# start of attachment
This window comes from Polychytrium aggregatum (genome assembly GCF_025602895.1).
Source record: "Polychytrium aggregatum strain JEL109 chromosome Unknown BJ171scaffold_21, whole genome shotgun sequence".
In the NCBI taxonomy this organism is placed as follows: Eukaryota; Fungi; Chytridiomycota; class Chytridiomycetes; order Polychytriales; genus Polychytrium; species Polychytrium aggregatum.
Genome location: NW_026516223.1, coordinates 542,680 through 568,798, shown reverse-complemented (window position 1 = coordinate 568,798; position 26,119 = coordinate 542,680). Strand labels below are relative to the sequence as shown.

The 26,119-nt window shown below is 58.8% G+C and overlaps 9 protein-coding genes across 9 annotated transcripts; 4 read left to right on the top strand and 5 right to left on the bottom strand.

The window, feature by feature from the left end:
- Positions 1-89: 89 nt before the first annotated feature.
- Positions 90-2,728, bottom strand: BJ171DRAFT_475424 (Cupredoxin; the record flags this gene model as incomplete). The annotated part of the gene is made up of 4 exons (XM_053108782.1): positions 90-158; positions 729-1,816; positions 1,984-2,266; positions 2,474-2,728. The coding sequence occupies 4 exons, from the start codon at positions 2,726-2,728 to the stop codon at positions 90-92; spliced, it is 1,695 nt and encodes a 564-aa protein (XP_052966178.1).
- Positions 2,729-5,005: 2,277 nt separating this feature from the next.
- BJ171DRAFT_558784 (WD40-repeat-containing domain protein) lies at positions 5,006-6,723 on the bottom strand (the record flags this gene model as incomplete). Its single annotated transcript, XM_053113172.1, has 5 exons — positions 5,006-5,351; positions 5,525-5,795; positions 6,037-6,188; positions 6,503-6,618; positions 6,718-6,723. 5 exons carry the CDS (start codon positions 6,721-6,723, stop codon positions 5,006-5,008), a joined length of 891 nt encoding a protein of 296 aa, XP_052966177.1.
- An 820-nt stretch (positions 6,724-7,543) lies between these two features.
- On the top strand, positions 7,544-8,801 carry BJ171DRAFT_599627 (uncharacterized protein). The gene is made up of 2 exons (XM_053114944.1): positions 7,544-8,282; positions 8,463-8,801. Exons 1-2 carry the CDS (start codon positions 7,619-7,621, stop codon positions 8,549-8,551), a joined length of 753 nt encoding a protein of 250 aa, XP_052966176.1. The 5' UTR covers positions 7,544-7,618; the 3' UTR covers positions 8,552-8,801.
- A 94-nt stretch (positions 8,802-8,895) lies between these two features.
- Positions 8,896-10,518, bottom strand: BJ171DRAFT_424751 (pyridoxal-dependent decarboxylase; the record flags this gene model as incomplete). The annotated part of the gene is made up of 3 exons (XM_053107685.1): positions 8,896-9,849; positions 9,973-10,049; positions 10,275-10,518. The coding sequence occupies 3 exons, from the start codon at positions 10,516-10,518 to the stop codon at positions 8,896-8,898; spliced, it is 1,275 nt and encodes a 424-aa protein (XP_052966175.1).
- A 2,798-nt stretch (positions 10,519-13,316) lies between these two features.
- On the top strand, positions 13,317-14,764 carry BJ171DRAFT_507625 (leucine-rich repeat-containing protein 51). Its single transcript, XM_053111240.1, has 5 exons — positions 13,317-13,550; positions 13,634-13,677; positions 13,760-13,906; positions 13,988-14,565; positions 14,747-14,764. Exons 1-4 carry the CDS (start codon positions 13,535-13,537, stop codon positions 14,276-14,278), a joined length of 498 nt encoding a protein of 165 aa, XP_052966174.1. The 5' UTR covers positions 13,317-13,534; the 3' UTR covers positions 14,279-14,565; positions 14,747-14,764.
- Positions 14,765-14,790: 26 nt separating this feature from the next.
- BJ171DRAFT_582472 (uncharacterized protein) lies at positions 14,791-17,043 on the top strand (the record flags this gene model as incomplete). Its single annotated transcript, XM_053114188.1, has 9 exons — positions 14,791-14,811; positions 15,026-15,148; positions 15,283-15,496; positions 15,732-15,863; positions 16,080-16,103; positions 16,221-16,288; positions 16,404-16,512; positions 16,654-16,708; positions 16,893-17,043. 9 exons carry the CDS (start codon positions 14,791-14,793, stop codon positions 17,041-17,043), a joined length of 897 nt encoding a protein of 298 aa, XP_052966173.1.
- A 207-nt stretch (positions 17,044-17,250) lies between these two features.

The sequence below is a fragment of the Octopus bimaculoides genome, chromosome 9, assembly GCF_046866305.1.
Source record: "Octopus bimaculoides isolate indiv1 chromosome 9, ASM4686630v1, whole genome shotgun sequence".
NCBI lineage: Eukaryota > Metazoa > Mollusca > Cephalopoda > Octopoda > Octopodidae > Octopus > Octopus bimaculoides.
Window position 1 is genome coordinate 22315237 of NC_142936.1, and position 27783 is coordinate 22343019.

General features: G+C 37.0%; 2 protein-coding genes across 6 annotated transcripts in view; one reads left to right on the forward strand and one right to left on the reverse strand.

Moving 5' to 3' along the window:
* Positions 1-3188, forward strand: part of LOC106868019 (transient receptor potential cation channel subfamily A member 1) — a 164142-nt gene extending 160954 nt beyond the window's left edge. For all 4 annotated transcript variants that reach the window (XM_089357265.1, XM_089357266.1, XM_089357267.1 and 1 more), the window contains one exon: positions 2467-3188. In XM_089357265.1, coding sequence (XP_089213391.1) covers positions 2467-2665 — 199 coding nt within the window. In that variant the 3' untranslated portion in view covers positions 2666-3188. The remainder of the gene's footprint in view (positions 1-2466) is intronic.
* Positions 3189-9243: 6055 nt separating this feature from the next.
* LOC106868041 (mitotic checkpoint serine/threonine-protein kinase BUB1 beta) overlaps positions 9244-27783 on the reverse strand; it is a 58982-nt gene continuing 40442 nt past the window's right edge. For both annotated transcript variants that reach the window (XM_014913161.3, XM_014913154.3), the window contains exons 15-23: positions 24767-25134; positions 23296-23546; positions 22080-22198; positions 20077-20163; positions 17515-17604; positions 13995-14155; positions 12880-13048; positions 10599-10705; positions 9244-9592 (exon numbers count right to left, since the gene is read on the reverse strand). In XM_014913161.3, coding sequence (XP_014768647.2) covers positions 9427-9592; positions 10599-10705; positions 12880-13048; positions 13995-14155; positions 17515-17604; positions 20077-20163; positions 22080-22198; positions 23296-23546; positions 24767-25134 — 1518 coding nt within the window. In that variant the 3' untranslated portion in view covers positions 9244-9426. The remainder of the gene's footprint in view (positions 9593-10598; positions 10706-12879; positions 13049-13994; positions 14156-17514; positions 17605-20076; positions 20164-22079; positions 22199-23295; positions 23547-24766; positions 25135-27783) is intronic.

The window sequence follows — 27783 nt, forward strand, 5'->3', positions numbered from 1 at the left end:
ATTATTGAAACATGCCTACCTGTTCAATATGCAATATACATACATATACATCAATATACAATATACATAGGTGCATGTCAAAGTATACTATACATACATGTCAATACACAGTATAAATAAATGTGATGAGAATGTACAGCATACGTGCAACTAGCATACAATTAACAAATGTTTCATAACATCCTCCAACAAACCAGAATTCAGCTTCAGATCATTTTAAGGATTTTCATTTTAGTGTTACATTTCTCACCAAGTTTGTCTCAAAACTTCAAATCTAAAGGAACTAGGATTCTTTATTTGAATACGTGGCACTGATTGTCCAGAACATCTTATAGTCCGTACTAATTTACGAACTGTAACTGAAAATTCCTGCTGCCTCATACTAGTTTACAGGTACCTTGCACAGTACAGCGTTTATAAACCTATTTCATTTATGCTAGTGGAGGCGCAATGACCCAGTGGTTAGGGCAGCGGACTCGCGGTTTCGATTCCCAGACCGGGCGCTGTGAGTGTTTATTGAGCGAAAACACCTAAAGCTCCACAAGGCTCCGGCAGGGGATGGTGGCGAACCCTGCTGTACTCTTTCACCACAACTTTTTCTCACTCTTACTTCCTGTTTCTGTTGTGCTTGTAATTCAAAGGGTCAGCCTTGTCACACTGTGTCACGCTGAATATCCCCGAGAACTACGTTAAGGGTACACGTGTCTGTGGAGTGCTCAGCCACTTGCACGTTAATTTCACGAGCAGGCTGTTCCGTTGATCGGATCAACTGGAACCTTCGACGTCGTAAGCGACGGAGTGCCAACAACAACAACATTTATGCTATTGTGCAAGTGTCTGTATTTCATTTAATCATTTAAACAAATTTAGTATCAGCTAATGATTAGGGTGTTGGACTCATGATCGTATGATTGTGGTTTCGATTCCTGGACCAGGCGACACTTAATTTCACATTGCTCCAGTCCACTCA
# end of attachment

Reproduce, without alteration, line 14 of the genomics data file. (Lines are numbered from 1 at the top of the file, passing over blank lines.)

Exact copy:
- Positions 8,896-10,518, bottom strand: BJ171DRAFT_424751 (pyridoxal-dependent decarboxylase; the record flags this gene model as incomplete). The annotated part of the gene is made up of 3 exons (XM_053107685.1): positions 8,896-9,849; positions 9,973-10,049; positions 10,275-10,518. The coding sequence occupies 3 exons, from the start codon at positions 10,516-10,518 to the stop codon at positions 8,896-8,898; spliced, it is 1,275 nt and encodes a 424-aa protein (XP_052966175.1).